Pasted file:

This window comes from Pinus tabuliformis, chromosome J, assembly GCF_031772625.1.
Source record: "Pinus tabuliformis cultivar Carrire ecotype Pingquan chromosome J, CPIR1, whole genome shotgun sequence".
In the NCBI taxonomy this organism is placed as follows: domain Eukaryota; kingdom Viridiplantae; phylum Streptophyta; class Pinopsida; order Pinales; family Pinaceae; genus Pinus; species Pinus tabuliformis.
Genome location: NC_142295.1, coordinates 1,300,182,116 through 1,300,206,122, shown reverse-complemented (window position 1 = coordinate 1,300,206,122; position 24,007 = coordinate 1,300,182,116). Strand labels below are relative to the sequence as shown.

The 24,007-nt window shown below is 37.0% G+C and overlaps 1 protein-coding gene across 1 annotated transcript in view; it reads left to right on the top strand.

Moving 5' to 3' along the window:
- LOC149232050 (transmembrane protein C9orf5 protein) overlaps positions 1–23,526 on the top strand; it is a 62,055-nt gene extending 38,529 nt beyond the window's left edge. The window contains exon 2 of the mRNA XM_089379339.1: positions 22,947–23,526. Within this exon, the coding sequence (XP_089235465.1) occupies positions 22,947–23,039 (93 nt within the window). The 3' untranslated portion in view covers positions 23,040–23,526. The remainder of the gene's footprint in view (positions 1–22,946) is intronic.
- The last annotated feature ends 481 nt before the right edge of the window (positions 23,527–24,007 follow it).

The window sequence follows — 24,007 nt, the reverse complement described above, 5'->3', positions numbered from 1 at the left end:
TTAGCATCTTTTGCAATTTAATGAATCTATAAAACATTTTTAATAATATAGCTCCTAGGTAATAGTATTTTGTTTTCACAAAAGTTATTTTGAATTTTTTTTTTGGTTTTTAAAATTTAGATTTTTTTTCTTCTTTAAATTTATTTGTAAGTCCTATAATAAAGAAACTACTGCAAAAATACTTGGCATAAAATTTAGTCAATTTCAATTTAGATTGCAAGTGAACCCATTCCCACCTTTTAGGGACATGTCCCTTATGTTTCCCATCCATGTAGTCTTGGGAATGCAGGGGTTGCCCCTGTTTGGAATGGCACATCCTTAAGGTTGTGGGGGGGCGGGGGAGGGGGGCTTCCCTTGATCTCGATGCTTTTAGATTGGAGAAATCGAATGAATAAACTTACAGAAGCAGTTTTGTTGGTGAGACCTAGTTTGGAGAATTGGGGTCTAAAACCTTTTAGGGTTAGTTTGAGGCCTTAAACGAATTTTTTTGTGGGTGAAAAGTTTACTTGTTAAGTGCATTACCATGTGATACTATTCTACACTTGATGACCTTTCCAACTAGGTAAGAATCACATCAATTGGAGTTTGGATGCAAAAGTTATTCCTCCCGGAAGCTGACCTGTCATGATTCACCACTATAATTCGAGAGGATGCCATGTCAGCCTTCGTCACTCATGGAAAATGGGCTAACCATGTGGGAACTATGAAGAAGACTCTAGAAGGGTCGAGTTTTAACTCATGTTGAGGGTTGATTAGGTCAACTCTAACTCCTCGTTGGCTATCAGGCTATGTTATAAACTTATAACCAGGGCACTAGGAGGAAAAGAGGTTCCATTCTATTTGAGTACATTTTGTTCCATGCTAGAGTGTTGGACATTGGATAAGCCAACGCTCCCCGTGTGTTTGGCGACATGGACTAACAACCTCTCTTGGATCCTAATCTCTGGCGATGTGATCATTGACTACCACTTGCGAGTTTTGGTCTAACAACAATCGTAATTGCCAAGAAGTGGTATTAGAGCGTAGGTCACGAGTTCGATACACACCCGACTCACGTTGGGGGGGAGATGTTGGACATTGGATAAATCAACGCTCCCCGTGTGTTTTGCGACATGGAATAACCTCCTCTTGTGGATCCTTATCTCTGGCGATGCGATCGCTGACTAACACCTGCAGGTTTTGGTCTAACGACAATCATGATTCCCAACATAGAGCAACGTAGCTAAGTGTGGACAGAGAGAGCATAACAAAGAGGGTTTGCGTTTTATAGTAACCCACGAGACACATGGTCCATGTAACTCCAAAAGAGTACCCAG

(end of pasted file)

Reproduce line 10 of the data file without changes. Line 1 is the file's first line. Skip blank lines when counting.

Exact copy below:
TTAGCATCTTTTGCAATTTAATGAATCTATAAAACATTTTTAATAATATAGCTCCTAGGTAATAGTATTTTGTTTTCACAAAAGTTATTTTGAATTTTTTTTTTGGTTTTTAAAATTTAGATTTTTTTTCTTCTTTAAATTTATTTGTAAGTCCTATAATAAAGAAACTACTGCAAAAATACTTGGCATAAAATTTAGTCAATTTCAATTTAGATTGCAAGTGAACCCATTCCCACCTTTTAGGGACATGTCCCTTATGTTTCCCATCCATGTAGTCTTGGGAATGCAGGGGTTGCCCCTGTTTGGAATGGCACATCCTTAAGGTTGTGGGGGGGCGGGGGAGGGGGGCTTCCCTTGATCTCGATGCTTTTAGATTGGAGAAATCGAATGAATAAACTTACAGAAGCAGTTTTGTTGGTGAGACCTAGTTTGGAGAATTGGGGTCTAAAACCTTTTAGGGTTAGTTTGAGGCCTTAAACGAATTTTTTTGTGGGTGAAAAGTTTACTTGTTAAGTGCATTACCATGTGATACTATTCTACACTTGATGACCTTTCCAACTAGGTAAGAATCACATCAATTGGAGTTTGGATGCAAAAGTTATTCCTCCCGGAAGCTGACCTGTCATGATTCACCACTATAATTCGAGAGGATGCCATGTCAGCCTTCGTCACTCATGGAAAATGGGCTAACCATGTGGGAACTATGAAGAAGACTCTAGAAGGGTCGAGTTTTAACTCATGTTGAGGGTTGATTAGGTCAACTCTAACTCCTCGTTGGCTATCAGGCTATGTTATAAACTTATAACCAGGGCACTAGGAGGAAAAGAGGTTCCATTCTATTTGAGTACATTTTGTTCCATGCTAGAGTGTTGGACATTGGATAAGCCAACGCTCCCCGTGTGTTTGGCGACATGGACTAACAACCTCTCTTGGATCCTAATCTCTGGCGATGTGATCATTGACTACCACTTGCGAGTTTTGGTCTAACAACAATCGTAATTGCCAAGAAGTGGTATTAGAGCGTAGGTCACGAGTTCGATACACACCCGACTCACGTTGGGGGGGAGATGTTGGACATTGGATAAATCAACGCTCCCCGTGTGTTTTGCGACATGGAATAACCTCCTCTTGTGGATCCTTATCTCTGGCGATGCGATCGCTGACTAACACCTGCAGGTTTTGGTCTAACGACAATCATGATTCCCAACATAGAGCAACGTAGCTAAGTGTGGACAGAGAGAGCATAACAAAGAGGGTTTGCGTTTTATAGTAACCCACGAGACACATGGTCCATGTAACTCCAAAAGAGTACCCAG